A customer reported a scenario where RavenDB was using stupendous amounts of memory. In the orders of tens of GB on a system that didn’t have that much load.
Our first suspicion was that this is an issue with reading the metrics, since RavenDB will try to keep as much of the data in memory, which sometimes leads users to worry. I spoke about this at length in the past.
In this case, that wasn’t the case. We were able to drill down into the exact cause of the memory usage and we found out that RavenDB was using an abnormally high amount of memory. The question was why that was, exactly.
We looked into the common operations on the server, and we found a suspicious query, it looked something like this:
from index 'Sales/Actions'
where endsWith(WorkflowStage, '/Final')
The endsWith query was suspicious, so we looked into that further. In general, endsWith requires us to scan all the unique terms for a particular field, but in most cases, there aren’t that many unique values for a field. In this case, however, that wasn’t the case, here are some of the values for WorkflowStage:
In total, there were about 250 million sales in the database, each one of them with a unique WorflowStage value.
What does this mean, in terms of RavenDB query execution? Well, the fields are indexed, but we need to effectively do:
This isn’t the actual code, but it will show you what is going on.
In other words, in order to process this query, we have to scan (and materialize) all 250 million unique terms for this field. Obviously that is going to consume a lot of memory.
But what is the solution to that? Instead of doing an expensive endsWith query, we can move the computation from the query time to the index time.
In other words, instead of indexing the WorkflowStage field as is, we’ll extract the information we want from it. The index would have one of those:
IsFinalWorkFlowStage = doc.WorkflowStage.EndsWith(“/Final”),
WorkflowStagePostfix = doc.WorkflowStage.Split(‘/’).Last()
The first one will check whether the value is final or not, while the second just gets the (one of hopefully a few) postfixes for the field. We can then query using equality instead of endsWith, leading to far better performance and greatly reduced memory usage, since we don’t need to materialize any values during the query.
More posts in "Production postmortem" series:
- (24 Jul 2023) The dog ate my request
- (03 Jul 2023) ENOMEM when trying to free memory
- (27 Jan 2023) The server ate all my memory
- (23 Jan 2023) The big server that couldn’t handle the load
- (16 Jan 2023) The heisenbug server
- (03 Oct 2022) Do you trust this server?
- (15 Sep 2022) The missed indexing reference
- (05 Aug 2022) The allocating query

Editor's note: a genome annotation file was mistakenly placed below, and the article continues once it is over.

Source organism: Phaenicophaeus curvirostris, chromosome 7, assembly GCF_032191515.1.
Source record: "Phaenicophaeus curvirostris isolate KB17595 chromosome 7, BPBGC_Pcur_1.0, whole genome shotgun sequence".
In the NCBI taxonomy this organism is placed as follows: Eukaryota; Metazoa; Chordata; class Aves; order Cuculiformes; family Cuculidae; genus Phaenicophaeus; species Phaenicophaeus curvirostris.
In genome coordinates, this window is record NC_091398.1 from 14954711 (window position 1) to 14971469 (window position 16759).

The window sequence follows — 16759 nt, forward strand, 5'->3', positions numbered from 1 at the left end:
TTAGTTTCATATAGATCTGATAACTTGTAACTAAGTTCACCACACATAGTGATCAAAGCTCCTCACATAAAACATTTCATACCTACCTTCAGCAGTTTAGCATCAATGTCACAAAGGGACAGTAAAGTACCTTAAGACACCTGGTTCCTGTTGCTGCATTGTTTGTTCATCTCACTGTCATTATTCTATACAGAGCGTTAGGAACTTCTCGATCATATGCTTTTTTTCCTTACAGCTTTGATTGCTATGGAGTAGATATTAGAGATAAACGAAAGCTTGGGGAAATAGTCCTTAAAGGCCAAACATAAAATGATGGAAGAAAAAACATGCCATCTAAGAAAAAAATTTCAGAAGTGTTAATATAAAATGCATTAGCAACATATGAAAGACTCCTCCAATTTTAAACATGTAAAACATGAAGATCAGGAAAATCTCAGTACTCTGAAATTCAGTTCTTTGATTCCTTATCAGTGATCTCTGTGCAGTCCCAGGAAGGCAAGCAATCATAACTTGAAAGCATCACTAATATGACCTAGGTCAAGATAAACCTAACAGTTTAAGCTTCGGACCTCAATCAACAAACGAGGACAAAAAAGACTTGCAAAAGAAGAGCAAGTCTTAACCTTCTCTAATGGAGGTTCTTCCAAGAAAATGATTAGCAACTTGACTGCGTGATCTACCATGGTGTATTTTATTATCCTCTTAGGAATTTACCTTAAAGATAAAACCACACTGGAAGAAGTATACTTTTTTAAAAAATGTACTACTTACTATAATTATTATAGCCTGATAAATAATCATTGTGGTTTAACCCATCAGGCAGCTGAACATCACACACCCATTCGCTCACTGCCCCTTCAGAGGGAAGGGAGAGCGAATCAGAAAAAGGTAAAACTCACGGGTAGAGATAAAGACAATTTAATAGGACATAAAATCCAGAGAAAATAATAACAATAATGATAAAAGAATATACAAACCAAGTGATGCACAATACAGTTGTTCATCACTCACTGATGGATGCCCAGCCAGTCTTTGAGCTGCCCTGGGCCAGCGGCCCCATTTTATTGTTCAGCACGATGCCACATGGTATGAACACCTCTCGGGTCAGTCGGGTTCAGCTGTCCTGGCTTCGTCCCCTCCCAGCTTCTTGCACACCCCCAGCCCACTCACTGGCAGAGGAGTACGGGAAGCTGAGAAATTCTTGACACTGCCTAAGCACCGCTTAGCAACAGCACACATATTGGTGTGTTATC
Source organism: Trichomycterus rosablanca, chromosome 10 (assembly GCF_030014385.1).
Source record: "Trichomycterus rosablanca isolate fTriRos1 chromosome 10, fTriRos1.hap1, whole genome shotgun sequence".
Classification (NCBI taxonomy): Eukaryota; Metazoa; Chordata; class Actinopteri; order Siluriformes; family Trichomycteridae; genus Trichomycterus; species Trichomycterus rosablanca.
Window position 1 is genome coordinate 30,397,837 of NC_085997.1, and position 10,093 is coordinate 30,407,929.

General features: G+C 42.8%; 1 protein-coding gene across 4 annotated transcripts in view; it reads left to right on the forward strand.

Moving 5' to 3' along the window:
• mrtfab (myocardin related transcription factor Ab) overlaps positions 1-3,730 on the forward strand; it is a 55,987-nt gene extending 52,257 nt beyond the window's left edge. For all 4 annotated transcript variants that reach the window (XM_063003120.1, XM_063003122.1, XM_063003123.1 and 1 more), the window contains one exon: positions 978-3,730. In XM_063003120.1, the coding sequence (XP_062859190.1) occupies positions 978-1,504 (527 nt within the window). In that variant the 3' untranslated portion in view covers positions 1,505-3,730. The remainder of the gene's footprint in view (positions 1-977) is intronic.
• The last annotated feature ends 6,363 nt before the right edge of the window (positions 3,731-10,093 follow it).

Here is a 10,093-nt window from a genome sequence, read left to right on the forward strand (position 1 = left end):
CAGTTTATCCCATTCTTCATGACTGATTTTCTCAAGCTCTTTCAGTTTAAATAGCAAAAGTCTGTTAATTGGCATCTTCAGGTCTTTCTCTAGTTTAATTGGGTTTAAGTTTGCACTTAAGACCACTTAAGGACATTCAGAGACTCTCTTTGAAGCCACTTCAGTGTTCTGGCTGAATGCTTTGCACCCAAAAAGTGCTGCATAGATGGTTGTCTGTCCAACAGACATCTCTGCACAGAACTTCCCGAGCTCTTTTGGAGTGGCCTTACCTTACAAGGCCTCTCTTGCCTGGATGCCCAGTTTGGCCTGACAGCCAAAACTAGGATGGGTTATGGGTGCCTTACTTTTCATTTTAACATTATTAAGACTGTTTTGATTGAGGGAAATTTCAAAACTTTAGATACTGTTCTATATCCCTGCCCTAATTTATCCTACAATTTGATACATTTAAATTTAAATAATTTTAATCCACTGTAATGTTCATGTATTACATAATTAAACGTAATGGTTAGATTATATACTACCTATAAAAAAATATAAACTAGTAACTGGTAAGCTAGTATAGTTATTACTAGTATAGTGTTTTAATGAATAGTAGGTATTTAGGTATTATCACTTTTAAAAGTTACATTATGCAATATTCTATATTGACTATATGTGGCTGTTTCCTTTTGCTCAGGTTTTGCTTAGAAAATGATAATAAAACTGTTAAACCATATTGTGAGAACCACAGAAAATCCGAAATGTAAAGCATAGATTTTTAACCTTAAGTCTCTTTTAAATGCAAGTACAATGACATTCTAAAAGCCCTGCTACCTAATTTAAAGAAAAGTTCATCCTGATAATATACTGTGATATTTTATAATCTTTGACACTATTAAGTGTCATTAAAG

- (22 Jul 2022) Efficiency all the way to Out of Memory error
- (18 Jul 2022) Broken networks and compressed streams
- (13 Jul 2022) Your math is wrong, recursion doesn’t work this way
- (12 Jul 2022) The data corruption in the node.js stack
- (11 Jul 2022) Out of memory on a clear sky
- (29 Apr 2022) Deduplicating replication speed
- (25 Apr 2022) The network latency and the I/O spikes
- (22 Apr 2022) The encrypted database that was too big to replicate
- (20 Apr 2022) Misleading security and other production snafus
- (03 Jan 2022) An error on the first act will lead to data corruption on the second act…
- (13 Dec 2021) The memory leak that only happened on Linux
- (17 Sep 2021) The Guinness record for page faults & high CPU
- (07 Jan 2021) The file system limitation
- (23 Mar 2020) high CPU when there is little work to be done
- (21 Feb 2020) The self signed certificate that couldn’t
- (31 Jan 2020) The slow slowdown of large systems
- (07 Jun 2019) Printer out of paper and the RavenDB hang
- (18 Feb 2019) This data corruption bug requires 3 simultaneous race conditions
- (25 Dec 2018) Handled errors and the curse of recursive error handling
- (23 Nov 2018) The ARM is killing me
- (22 Feb 2018) The unavailable Linux server
- (06 Dec 2017) data corruption, a view from INSIDE the sausage
- (01 Dec 2017) The random high CPU
- (07 Aug 2017) 30% boost with a single line change
- (04 Aug 2017) The case of 99.99% percentile
- (02 Aug 2017) The lightly loaded trashing server
- (23 Aug 2016) The insidious cost of managed memory
- (05 Feb 2016) A null reference in our abstraction
- (27 Jan 2016) The Razor Suicide
- (13 Nov 2015) The case of the “it is slow on that machine (only)”
- (21 Oct 2015) The case of the slow index rebuild
- (22 Sep 2015) The case of the Unicode Poo
- (03 Sep 2015) The industry at large
- (01 Sep 2015) The case of the lying configuration file
- (31 Aug 2015) The case of the memory eater and high load
- (14 Aug 2015) The case of the man in the middle
- (05 Aug 2015) Reading the errors
- (29 Jul 2015) The evil licensing code
- (23 Jul 2015) The case of the native memory leak
- (16 Jul 2015) The case of the intransigent new database
- (13 Jul 2015) The case of the hung over server
- (09 Jul 2015) The case of the infected cluster